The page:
Chapters 50–55 Summary
Mrs. Bennet begins to make plans for Lydia to move into the neighborhood with her new husband, but she cannot think of a nearby house that meets her grand expectations for her daughter. Mr. Bennet interrupts to tell her that Lydia and Wickham are never to enter Longbourn again and that he will not offer Lydia any money for wedding clothes. Mrs. Bennet appears more horrified by this announcement than the actual elopement. Now that the situation has been largely resolved, Elizabeth begins to regret revealing Lydia’s indiscretions to Mr. Darcy. She is quite certain that Darcy could have made her happy, yet she is keenly aware that his proposal—which she would now eagerly accept—is not likely to be repeated in light of Lydia’s scandalous elopement.
Mr. Gardiner writes again to tell Mr. Bennet that Wickham plans to transfer to a new regiment in the north, far away from their area of the country. Colonel Forster has been asked to pay off Wickham’s creditors in Brighton, and Mr. Bennet is asked to pay off the creditors in Meryton. Lydia has also asked to see her family once more before heading north. Mr. Bennet initially denies this request, but Elizabeth and Jane convince him to allow her and Wickham home one final time before she departs for the north.
The newly married Lydia finally arrives at Longbourn with her husband in tow. She is as loud and unabashed as ever, demanding congratulations from each sister. Even Jane is shocked by Lydia’s obliviousness, considering the circumstances. Lydia wonders aloud if people know that she is married, explaining how she’d made sure to take off her glove to show off her ring when she entered town. Elizabeth is so annoyed with her sister’s brazen behavior that she has to leave the room. She returns in time to hear Lydia saying that her sisters must all envy her and that she hopes they can find half of her luck. Lydia tells her mother that when they all come to visit her, a couple of sisters should stay behind so that she can find husbands for them. Elizabeth responds that she doesn’t especially like the way Lydia finds husbands.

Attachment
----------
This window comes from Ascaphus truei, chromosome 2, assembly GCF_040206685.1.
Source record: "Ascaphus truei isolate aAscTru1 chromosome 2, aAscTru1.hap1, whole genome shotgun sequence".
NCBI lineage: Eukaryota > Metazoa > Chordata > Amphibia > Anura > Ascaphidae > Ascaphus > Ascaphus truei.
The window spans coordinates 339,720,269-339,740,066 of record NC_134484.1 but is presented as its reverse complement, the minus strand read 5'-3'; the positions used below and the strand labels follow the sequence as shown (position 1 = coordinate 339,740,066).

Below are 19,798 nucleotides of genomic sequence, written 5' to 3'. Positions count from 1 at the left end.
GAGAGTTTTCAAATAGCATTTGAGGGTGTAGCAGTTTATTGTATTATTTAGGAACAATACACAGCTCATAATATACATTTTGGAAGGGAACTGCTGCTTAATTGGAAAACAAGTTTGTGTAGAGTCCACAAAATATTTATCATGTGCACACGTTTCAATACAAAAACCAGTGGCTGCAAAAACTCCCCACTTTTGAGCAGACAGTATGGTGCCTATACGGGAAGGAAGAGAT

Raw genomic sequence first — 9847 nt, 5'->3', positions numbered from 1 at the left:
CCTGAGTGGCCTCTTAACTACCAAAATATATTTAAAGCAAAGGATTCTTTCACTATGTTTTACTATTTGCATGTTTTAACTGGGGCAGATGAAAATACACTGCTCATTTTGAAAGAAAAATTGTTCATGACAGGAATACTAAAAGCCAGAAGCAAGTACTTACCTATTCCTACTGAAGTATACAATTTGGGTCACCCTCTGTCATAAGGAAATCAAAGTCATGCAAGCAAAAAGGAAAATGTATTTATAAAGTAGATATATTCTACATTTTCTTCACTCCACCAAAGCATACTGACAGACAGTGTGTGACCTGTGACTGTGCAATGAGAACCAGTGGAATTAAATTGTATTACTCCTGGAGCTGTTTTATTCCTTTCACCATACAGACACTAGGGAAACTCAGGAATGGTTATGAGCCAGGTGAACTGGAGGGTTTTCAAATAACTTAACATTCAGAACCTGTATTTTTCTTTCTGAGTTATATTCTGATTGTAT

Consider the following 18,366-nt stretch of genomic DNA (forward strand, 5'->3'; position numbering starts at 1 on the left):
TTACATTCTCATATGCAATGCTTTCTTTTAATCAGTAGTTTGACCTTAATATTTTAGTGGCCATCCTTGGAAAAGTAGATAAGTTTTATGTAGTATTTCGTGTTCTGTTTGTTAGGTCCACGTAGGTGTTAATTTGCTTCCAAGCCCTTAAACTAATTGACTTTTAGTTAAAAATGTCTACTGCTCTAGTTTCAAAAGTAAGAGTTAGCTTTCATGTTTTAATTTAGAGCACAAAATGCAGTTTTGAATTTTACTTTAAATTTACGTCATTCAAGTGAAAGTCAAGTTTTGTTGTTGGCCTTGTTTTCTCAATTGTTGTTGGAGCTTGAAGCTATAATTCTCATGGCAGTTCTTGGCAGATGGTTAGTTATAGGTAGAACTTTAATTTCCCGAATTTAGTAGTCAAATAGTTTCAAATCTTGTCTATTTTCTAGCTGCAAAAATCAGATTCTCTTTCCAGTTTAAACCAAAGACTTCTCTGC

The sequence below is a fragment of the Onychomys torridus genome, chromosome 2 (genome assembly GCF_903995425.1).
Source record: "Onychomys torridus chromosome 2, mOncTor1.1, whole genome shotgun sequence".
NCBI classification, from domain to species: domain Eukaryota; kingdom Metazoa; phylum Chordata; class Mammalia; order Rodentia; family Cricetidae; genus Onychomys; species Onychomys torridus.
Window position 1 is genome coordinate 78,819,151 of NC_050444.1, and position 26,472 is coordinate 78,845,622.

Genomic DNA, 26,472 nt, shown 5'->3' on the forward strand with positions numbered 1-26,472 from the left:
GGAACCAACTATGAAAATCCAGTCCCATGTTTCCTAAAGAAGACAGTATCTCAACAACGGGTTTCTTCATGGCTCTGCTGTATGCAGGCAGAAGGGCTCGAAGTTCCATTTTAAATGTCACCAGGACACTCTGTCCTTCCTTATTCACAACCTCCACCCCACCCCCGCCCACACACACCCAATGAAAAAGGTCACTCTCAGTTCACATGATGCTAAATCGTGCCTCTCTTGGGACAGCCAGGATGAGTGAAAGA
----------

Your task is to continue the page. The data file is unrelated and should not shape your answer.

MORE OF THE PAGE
After observing the new couple, Elizabeth is certain that Wickham’s affections toward Lydia do not equal her sister’s toward him. Lydia asks whether Elizabeth wants to hear about her wedding, and Elizabeth replies that she believes that “there cannot be too little said on the subject.” Lydia proceeds to give her all the details anyway and happens to mention that Mr. Darcy was there. Elizabeth is astounded, and Lydia, realizing she has let something slip, explains that it was supposed to be a secret and she can speak of it no further. Elizabeth is burning with curiosity as to why Darcy should have been present at Lydia and Wickham’s wedding, and she decides to write to her aunt to determine how this came to be.
Elizabeth receives a reply from Mrs. Gardiner , who says she found Mr. Darcy and her husband in a meeting upon her return from Longbourn. Darcy was distressed about Lydia’s situation and believed himself to be responsible, as he had failed to make Wickham’s deceptive nature known to the community. Trying to remedy an evil which he believed he had caused, Darcy tracked Wickham and Lydia down. He tried to convince Lydia to return home, she was determined to remain with Wickham. Darcy then met with Wickham multiple times to determine how to settle the situation. Wickham had at first requested an unreasonable amount of money to marry Lydia, but eventually Darcy negotiated him to a reasonable sum, which he paid Wickham himself. Darcy wished his involvement to remain unknown, and so he convinced Mr. Gardiner to take the credit for finding the couple and resolving the matter. Mrs. Gardiner writes that Elizabeth’s letter—and apparent discovery of Mr. Darcy’s involvement—has pleased Mr. Gardiner, who wishes to give praise where it is due and not take undeserved credit. In the end, Darcy settled over a thousand pounds...
(The entire section is 1,471 words.)